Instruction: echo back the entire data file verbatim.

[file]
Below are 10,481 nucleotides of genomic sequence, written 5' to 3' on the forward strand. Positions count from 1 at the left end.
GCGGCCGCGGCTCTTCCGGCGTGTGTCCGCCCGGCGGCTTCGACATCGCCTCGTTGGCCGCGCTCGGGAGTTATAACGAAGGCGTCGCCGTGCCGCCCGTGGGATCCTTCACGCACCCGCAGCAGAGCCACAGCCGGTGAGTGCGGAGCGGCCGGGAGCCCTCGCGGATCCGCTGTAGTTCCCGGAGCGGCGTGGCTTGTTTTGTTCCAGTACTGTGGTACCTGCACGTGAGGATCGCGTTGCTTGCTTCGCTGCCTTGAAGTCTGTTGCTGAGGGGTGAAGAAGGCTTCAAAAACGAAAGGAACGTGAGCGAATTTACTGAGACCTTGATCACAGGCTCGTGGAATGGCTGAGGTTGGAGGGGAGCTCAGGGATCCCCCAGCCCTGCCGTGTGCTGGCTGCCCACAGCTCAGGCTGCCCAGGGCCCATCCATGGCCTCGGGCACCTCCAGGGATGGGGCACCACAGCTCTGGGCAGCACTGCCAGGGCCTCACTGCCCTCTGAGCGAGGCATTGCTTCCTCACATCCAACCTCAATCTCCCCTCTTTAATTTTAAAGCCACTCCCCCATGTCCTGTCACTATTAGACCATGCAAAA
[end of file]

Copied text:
Below are 10,481 nucleotides of genomic sequence, written 5' to 3' on the forward strand. Positions count from 1 at the left end.
GCGGCCGCGGCTCTTCCGGCGTGTGTCCGCCCGGCGGCTTCGACATCGCCTCGTTGGCCGCGCTCGGGAGTTATAACGAAGGCGTCGCCGTGCCGCCCGTGGGATCCTTCACGCACCCGCAGCAGAGCCACAGCCGGTGAGTGCGGAGCGGCCGGGAGCCCTCGCGGATCCGCTGTAGTTCCCGGAGCGGCGTGGCTTGTTTTGTTCCAGTACTGTGGTACCTGCACGTGAGGATCGCGTTGCTTGCTTCGCTGCCTTGAAGTCTGTTGCTGAGGGGTGAAGAAGGCTTCAAAAACGAAAGGAACGTGAGCGAATTTACTGAGACCTTGATCACAGGCTCGTGGAATGGCTGAGGTTGGAGGGGAGCTCAGGGATCCCCCAGCCCTGCCGTGTGCTGGCTGCCCACAGCTCAGGCTGCCCAGGGCCCATCCATGGCCTCGGGCACCTCCAGGGATGGGGCACCACAGCTCTGGGCAGCACTGCCAGGGCCTCACTGCCCTCTGAGCGAGGCATTGCTTCCTCACATCCAACCTCAATCTCCCCTCTTTAATTTTAAAGCCACTCCCCCATGTCCTGTCACTATTAGACCATGCAAAA